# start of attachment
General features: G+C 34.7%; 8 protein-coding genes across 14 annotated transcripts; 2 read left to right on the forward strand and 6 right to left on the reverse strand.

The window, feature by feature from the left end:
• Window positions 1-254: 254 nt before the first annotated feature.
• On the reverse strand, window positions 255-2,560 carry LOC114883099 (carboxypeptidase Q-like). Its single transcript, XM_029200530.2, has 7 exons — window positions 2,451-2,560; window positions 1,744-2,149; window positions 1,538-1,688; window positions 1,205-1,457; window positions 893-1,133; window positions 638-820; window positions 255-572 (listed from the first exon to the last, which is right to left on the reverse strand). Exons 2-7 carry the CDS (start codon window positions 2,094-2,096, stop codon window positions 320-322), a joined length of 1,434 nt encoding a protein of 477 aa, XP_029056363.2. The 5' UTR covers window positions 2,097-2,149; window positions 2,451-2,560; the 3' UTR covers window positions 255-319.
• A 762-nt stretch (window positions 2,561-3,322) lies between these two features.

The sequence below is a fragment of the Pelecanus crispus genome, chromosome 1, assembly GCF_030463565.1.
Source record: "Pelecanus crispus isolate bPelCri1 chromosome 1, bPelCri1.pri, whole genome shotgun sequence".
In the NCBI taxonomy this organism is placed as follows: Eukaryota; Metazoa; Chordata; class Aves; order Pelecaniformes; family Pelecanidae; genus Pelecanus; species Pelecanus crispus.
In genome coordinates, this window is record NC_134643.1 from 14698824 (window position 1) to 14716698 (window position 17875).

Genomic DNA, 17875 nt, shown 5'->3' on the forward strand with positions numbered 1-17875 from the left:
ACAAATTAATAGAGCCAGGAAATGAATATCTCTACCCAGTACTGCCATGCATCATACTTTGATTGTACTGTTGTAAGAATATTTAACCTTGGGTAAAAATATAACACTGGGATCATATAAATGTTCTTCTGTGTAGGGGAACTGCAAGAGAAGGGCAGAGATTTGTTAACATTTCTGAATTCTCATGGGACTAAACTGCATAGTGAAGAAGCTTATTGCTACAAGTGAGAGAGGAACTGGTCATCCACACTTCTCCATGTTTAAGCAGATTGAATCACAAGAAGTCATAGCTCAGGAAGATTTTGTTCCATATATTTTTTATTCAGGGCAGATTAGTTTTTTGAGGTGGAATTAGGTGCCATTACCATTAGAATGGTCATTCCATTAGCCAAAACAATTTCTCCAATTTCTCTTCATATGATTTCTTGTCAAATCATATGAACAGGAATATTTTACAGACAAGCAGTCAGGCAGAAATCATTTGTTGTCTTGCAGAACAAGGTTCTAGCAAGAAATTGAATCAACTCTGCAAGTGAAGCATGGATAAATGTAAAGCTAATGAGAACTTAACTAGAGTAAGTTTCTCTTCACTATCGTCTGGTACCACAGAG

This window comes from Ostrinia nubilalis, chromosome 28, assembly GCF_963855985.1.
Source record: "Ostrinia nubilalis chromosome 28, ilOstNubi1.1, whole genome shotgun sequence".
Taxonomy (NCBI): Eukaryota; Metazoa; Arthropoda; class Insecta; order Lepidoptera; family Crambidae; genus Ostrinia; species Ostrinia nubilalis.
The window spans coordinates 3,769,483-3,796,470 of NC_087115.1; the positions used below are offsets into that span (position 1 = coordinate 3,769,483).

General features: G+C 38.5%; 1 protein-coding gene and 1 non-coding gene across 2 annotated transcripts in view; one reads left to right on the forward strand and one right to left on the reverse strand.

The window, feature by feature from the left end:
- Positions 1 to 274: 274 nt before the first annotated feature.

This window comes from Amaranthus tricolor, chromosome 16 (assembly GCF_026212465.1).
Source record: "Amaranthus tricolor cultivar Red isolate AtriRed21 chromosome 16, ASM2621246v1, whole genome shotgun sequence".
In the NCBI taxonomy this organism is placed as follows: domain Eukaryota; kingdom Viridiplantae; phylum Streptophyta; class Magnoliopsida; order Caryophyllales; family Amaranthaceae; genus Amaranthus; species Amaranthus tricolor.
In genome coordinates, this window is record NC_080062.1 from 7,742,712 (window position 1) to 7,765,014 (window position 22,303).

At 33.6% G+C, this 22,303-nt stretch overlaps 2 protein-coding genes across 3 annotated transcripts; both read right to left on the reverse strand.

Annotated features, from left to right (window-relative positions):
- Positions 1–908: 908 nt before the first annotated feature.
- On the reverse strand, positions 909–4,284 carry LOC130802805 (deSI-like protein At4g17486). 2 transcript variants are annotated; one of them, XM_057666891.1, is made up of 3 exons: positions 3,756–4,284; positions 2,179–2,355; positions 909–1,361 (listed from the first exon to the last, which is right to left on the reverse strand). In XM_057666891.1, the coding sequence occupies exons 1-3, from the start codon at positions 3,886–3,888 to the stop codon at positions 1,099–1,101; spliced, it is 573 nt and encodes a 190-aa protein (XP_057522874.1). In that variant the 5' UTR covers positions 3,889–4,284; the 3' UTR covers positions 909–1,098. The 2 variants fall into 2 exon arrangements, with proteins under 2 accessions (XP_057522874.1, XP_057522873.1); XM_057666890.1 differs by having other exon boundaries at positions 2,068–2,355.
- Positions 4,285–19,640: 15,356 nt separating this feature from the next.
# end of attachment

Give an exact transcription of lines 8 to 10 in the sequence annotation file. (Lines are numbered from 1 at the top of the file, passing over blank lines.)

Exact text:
In the NCBI taxonomy this organism is placed as follows: Eukaryota; Metazoa; Chordata; class Aves; order Pelecaniformes; family Pelecanidae; genus Pelecanus; species Pelecanus crispus.
In genome coordinates, this window is record NC_134643.1 from 14698824 (window position 1) to 14716698 (window position 17875).

Genomic DNA, 17875 nt, shown 5'->3' on the forward strand with positions numbered 1-17875 from the left: